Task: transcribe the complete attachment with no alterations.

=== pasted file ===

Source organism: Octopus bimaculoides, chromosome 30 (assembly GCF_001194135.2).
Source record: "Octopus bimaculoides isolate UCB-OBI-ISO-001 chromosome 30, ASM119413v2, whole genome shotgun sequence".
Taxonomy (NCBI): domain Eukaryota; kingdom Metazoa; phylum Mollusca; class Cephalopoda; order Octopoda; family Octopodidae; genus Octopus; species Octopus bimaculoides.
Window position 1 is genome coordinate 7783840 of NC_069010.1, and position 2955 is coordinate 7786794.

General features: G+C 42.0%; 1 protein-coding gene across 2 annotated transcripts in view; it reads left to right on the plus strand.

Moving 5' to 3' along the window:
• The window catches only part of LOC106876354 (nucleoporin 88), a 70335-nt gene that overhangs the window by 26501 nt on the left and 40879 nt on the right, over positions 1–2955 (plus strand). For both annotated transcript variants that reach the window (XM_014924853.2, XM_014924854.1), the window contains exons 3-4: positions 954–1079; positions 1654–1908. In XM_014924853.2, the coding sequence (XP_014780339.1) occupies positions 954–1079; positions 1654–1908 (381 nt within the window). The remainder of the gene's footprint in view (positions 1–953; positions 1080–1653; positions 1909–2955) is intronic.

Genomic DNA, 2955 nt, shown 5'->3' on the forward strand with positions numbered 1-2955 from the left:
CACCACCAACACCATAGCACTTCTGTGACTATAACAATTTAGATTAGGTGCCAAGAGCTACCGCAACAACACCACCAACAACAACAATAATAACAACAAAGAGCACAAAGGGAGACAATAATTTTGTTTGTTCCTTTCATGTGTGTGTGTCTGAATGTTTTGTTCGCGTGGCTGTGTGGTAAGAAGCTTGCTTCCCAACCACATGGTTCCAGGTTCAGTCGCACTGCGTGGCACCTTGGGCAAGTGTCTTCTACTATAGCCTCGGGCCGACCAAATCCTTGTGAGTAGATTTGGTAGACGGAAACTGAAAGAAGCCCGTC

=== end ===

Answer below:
Source organism: Octopus bimaculoides, chromosome 30 (assembly GCF_001194135.2).
Source record: "Octopus bimaculoides isolate UCB-OBI-ISO-001 chromosome 30, ASM119413v2, whole genome shotgun sequence".
Taxonomy (NCBI): domain Eukaryota; kingdom Metazoa; phylum Mollusca; class Cephalopoda; order Octopoda; family Octopodidae; genus Octopus; species Octopus bimaculoides.
Window position 1 is genome coordinate 7783840 of NC_069010.1, and position 2955 is coordinate 7786794.

General features: G+C 42.0%; 1 protein-coding gene across 2 annotated transcripts in view; it reads left to right on the plus strand.

Moving 5' to 3' along the window:
• The window catches only part of LOC106876354 (nucleoporin 88), a 70335-nt gene that overhangs the window by 26501 nt on the left and 40879 nt on the right, over positions 1–2955 (plus strand). For both annotated transcript variants that reach the window (XM_014924853.2, XM_014924854.1), the window contains exons 3-4: positions 954–1079; positions 1654–1908. In XM_014924853.2, the coding sequence (XP_014780339.1) occupies positions 954–1079; positions 1654–1908 (381 nt within the window). The remainder of the gene's footprint in view (positions 1–953; positions 1080–1653; positions 1909–2955) is intronic.

Genomic DNA, 2955 nt, shown 5'->3' on the forward strand with positions numbered 1-2955 from the left:
CACCACCAACACCATAGCACTTCTGTGACTATAACAATTTAGATTAGGTGCCAAGAGCTACCGCAACAACACCACCAACAACAACAATAATAACAACAAAGAGCACAAAGGGAGACAATAATTTTGTTTGTTCCTTTCATGTGTGTGTGTCTGAATGTTTTGTTCGCGTGGCTGTGTGGTAAGAAGCTTGCTTCCCAACCACATGGTTCCAGGTTCAGTCGCACTGCGTGGCACCTTGGGCAAGTGTCTTCTACTATAGCCTCGGGCCGACCAAATCCTTGTGAGTAGATTTGGTAGACGGAAACTGAAAGAAGCCCGTC